Meals begin with thoughtful bites from the kitchen, like creamy twirled shavings of foie gras spiked by tart charred grapefruit jam. Small plates — maybe more fairly described as appetizers — and entrees make up most of the menu, with three “snacks” offered as well. The star of that trio is a gorgeous egg toast ($5). Whipped yolk sandwiched between buttery brioche, the snack resembles a grilled cheese — if your grilled cheese happened to come with a ruby mound of dry-aged beef tartare. The dish would be a first-ballot inductee to the Finger Food Hall of Fame.
International culinary influences at Apis range from Spain to India. An appetizer of white Austrian asparagus ($17) blended elements of Old World elegance with modern technique. The ivory spears arrived with beef-poached maitake mushrooms that carried the smoky sweetness of charred campfire marshmallows on a dish drizzled, dusted and graced with coffee emulsion, fermented maitake powder and asparagus foam.
If you ever want to convince someone to fall in love with octopus, the charred tendrils of Spanish octopus at Apis will do the trick. The oil-poached octopus maintained a delicate tenderness I’ve never encountered, and its smoky char was complemented by the bright acidic sting of fermented chili oil ($18).
Dishes at Apis are elegant and direct, but the kitchen picks its spot for bouts of playfulness. A lamb tasting ($35) accompanied by vadouvan yogurt and garlic hummus included a spicy-sweet nob of pistachio-crusted merguez sausage and a fried-pastry-wrapped shoulder that balanced on a chickpea cake resembling a fried Twinkie. It crackled and oozed with little provocation, surprising with both flavor and texture. It would be a hit at the Delhi State Fair.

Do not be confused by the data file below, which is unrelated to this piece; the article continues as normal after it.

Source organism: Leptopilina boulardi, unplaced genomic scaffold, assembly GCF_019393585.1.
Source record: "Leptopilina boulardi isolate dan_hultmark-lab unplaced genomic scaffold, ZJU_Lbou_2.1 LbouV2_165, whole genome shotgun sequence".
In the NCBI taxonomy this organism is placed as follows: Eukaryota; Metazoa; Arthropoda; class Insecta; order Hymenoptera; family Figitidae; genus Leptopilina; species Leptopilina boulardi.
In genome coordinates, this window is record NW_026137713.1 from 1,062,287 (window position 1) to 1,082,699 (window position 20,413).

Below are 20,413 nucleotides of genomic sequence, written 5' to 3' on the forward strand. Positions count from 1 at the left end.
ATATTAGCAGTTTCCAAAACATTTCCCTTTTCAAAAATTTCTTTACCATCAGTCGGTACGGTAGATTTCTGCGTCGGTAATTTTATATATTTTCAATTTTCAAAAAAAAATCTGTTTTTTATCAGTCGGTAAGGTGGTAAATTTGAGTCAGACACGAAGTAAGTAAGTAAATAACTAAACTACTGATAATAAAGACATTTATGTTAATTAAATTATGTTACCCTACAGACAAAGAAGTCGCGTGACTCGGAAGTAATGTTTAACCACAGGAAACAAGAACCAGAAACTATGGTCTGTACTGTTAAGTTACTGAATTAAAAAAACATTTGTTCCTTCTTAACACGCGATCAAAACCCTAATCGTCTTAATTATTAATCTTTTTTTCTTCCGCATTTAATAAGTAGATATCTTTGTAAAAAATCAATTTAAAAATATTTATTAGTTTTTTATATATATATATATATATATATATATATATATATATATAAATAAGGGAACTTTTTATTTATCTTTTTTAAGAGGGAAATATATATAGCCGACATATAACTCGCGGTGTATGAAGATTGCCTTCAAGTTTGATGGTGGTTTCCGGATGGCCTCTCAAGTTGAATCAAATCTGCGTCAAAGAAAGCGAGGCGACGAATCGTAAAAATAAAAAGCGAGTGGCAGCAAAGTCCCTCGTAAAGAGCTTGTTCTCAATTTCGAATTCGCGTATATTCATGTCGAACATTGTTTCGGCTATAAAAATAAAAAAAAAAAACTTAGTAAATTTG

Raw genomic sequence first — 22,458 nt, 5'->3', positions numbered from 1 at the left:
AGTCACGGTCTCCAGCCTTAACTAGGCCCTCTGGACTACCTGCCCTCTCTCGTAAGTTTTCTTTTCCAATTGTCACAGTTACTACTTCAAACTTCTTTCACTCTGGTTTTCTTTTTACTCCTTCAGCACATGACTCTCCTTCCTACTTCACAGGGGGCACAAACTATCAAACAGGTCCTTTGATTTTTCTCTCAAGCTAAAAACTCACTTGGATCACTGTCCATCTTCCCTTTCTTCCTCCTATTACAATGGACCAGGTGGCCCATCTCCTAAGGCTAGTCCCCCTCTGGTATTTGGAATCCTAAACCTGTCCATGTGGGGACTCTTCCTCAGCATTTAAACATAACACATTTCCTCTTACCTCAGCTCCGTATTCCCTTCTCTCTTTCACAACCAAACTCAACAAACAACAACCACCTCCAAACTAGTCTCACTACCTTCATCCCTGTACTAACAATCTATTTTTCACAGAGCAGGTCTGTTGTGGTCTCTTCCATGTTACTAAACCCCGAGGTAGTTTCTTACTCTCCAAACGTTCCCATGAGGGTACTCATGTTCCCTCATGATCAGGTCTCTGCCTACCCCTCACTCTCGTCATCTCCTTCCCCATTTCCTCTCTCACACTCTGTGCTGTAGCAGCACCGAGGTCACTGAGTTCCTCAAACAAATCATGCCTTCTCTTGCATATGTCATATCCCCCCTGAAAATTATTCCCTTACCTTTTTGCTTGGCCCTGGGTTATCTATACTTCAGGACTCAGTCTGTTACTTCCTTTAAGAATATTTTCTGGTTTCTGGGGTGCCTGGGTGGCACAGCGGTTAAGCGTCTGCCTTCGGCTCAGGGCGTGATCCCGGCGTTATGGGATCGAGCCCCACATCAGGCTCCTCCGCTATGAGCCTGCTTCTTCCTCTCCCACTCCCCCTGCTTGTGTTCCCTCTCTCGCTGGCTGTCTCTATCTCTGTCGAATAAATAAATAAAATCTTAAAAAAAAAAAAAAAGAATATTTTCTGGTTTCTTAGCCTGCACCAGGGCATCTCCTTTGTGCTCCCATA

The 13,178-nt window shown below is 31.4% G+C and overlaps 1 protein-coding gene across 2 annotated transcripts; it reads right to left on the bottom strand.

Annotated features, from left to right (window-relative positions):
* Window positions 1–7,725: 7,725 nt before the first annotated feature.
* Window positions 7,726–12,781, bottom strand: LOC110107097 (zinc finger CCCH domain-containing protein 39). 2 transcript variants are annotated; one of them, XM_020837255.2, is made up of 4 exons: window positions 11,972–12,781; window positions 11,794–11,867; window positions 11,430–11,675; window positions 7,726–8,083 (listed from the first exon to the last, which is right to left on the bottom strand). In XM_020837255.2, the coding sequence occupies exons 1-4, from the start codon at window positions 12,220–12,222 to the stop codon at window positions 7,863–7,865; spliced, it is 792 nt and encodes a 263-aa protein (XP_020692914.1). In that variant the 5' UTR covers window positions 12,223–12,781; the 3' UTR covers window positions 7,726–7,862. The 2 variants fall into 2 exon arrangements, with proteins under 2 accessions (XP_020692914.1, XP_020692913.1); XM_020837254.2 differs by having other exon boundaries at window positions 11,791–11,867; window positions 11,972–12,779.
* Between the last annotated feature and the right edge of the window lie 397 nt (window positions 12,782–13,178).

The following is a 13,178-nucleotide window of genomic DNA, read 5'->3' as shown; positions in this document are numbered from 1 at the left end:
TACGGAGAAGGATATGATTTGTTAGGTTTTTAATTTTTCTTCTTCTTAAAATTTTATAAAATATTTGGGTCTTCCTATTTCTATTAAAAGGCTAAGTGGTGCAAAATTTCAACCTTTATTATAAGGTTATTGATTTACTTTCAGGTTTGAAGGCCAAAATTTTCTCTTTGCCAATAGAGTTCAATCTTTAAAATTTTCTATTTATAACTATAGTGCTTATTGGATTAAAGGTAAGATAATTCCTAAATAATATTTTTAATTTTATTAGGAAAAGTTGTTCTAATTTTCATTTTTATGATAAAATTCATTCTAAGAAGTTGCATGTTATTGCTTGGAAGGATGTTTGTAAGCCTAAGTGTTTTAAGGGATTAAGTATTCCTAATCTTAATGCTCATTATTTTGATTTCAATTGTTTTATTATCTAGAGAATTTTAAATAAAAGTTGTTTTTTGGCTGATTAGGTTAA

The server, who relished describing the lamb dish and checked back to gauge our response, is indicative of the staff and ambiance at Apis: a blend of genuine familiarity tempered with professional courtesy. The restaurant’s interior, colored in Hill Country sage and brown, features light fixtures shaped like honeycombs and teardrops of the viscous nectar.
Fortunately Apis applies honey as an accent and not a culinary bludgeon or gimmick. They use it to glaze a tender lacquered duck with crackling skin served with honey vinaigrette and awakened by fragrant green coriander and electric blood orange. The exceptional aged bird serves two ($64).
The honey also punctuates some of the craft cocktails from the large bar, such as the brawny but toned Apiary ($12), made with honey-infused bourbon, lemon, sarsaparilla and dry curacao, and the bittersweet and effervescent Queen’s Nectar ($10), an alluring concoction of prosecco, Amaro Averna, grapefruit and honey syrup.
But the honey’s greatest feat comes at the end of the meal. Rum-soaked raisins and pecans stick to the golden shimmering surface of a billowy honey bun ($9) topped with a sphere of horchata ice cream.
It’s one of many dishes at Apis compelling enough to expand the way you think about Spicewood.